Narayan Sharma, leader of GFA-supported work in Nepal, shares a firsthand account of what happened during and after Nepal’s worst earthquake in 80 years.
Nepal, April 29, 2015
On April 25 at 11:45 a.m., I was at the podium [in church], sharing about the Bible, when the church began shaking. I requested our 100-plus believers not to panic because within a short time this would end.
No, it continued.
[It was] almost like the whole building was dancing endlessly. I, too, sat on the floor. Many believers started to pray loudly. As soon as the shaking was over, we all rushed to the open space. There was panic. The neighbors also joined here with us. A few believers were singing hymns to encourage one other. Walls were fallen. Aftershocks came every few minutes.
After an hour, we all came inside the church and prayed and departed. We were still unaware that this was one of the biggest earthquakes in the history of this nation.
Until this evening there was no electricity for four days, and I have not had a chance to take a bath for the last four days! But this evening things are changing for the better.
Many villages in Sindhupalchok District have lost 70 percent of their houses. For the past three days, the people of Kathmandu Valley spent their nights outside in the field or camp because of the fear of strong aftershocks. In fact, more than 106 aftershocks have been felt after the quake. In between, the rain made life more painful.
This evening, 96 hours after the quake, people are returning to their homes—if their houses are not damaged. Still, thousands of people are forced to live and spend these cold nights outside because they have lost their homes. They are living under plastic [tarp] shelters.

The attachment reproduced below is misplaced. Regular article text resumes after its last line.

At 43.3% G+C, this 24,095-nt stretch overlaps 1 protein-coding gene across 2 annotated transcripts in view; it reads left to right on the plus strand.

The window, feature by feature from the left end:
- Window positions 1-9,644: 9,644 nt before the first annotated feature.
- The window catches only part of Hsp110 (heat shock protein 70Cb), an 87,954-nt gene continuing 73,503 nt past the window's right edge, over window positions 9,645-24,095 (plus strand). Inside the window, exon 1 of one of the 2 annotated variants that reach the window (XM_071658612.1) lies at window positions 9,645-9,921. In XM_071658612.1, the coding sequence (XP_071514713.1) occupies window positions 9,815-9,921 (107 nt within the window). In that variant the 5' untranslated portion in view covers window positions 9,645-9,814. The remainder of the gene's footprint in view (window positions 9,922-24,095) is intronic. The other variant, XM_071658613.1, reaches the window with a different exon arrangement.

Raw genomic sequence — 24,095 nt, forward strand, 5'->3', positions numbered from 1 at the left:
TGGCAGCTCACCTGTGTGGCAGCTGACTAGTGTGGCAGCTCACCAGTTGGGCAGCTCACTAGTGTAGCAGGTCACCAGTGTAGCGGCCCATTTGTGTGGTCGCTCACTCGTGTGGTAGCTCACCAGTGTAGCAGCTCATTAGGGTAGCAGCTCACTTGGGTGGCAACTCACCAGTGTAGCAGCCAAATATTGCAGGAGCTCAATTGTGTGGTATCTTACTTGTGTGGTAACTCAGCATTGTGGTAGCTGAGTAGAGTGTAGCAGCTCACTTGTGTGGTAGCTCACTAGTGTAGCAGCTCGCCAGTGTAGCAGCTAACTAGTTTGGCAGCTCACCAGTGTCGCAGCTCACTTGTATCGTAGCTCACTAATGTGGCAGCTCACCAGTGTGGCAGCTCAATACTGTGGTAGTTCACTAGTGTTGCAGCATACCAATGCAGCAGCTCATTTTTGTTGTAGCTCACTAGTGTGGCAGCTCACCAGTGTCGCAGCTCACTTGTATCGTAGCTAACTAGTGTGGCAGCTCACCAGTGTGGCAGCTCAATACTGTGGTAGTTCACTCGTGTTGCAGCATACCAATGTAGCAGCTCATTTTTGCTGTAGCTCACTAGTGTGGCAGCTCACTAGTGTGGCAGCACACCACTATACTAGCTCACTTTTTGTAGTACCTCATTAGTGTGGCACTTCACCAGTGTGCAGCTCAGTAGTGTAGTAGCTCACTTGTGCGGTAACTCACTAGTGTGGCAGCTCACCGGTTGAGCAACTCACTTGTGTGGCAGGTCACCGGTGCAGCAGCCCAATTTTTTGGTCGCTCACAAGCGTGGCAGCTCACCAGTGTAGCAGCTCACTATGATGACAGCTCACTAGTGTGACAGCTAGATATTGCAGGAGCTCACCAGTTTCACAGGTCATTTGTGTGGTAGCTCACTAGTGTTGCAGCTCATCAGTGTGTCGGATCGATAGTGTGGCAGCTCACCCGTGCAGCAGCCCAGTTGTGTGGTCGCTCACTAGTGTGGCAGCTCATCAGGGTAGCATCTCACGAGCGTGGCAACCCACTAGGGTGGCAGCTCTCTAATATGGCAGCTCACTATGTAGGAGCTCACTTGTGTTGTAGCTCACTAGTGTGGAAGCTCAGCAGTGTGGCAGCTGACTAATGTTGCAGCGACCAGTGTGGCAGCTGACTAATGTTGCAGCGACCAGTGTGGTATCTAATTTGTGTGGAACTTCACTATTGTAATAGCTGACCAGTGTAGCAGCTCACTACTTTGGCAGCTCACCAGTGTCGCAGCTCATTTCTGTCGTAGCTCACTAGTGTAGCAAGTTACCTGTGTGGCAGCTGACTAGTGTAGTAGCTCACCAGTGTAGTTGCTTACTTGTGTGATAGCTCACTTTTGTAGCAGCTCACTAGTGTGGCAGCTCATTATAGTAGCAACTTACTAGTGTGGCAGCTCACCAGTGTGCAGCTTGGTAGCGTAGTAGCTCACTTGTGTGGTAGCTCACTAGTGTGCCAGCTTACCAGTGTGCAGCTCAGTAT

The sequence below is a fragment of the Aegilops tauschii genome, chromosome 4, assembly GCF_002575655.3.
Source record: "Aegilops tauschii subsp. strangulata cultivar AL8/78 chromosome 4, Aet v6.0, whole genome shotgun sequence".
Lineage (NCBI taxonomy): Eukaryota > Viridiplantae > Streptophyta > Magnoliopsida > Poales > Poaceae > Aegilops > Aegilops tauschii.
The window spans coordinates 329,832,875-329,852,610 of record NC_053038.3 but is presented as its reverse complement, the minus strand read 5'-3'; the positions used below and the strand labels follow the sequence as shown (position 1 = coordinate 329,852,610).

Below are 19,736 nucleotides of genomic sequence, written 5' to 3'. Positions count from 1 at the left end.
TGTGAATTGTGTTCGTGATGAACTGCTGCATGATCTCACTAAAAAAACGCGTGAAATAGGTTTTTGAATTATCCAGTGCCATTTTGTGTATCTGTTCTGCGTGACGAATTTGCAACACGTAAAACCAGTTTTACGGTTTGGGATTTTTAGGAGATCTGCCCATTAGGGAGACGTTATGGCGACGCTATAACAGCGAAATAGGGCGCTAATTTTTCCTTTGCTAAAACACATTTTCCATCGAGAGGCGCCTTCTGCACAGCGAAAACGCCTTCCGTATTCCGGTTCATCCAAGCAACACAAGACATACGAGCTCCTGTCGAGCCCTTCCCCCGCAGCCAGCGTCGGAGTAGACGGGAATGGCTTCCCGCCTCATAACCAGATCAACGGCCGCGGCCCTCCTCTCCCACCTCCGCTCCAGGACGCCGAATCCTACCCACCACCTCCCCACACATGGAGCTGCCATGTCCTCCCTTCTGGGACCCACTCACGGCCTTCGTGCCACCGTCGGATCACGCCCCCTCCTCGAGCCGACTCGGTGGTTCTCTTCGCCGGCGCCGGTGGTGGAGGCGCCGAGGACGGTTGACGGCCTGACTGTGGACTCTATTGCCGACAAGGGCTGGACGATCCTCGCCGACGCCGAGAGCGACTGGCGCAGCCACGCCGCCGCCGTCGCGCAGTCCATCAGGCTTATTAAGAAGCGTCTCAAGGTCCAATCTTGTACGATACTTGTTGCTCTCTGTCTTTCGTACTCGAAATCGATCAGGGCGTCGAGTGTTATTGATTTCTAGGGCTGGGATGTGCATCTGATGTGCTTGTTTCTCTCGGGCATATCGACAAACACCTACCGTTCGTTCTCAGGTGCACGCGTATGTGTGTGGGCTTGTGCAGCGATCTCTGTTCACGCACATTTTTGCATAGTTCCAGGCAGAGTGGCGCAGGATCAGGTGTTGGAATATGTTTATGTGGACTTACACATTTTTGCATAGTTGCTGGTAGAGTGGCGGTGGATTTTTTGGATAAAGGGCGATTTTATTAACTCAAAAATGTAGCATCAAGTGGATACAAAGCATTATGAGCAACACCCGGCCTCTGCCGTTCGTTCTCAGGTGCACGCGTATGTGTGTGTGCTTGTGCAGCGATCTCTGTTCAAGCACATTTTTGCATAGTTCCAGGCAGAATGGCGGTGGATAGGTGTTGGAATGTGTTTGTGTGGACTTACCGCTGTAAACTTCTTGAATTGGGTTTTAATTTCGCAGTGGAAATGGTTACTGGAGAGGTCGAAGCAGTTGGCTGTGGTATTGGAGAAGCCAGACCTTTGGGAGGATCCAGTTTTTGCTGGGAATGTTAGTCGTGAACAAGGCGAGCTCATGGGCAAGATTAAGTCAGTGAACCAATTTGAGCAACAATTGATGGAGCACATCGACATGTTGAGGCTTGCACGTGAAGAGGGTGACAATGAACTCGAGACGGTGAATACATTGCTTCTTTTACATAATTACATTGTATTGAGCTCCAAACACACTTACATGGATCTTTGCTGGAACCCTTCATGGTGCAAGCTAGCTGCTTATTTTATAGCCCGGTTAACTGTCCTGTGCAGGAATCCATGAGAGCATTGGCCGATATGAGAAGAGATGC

This earthquake has become a symbol for human suffering. “Is there any suffering beyond this point?” was a statement of a man who lost eight members of his family in this quake.
Sadly, two churches in Kathmandu collapsed, and the death toll is 45. In Sindhupalchok, one church collapsed with its 70 believers inside.
We are still unable to collect all the information about the damage to our churches and believers. However, according to latest information, seven Believers Churches are damaged, and we have received unconfirmed reports of two deaths of our believers. Many of our churches are in remote places where it takes two to three days to reach. In one district, 20 believers of ours have lost their homes; this has been reported today from the district pastor. We have yet to receive the complete information from our field.
We had no water, no electricity, no power and no working lines of communication. From the very next day, Believers Church started relief work with the leadership and cooperation of our local pastors and youth. Our relief team in Kathmandu provided drinking water in big tankers at the shelter camp. Our Sisters of Compassion were engaged the whole day in this service without any break. Our team also provided food here at the camp.
At one of our churches, around 400 people from the surrounding neighborhood came to find shelter. So food was provided to them for three days from the church at this shelter. The church also provided clean drinking water and medicines for primary health.
Yesterday, in the village of Chapali, relief materials were provided for 16 families who lost their homes or whose homes were not in a condition to stay in due to the quake.
Today, 350 earthquake-affected people were fed at Narayanthan by the church.
Tomorrow, 66 families will receive relief materials in Gokarna Village.
Soon, our relief team wants to move to the most affected area for rescue and relief work in Sindhupalchok. Our Pokhara team has sent relief teams to Gorkha and Dhading. At the moment they are on the way to the affected area of these districts.
Learn more and help Christians in Nepal here: http://www.gfa.org/earthquake/nepal/
SI Moderator - Greg Gordon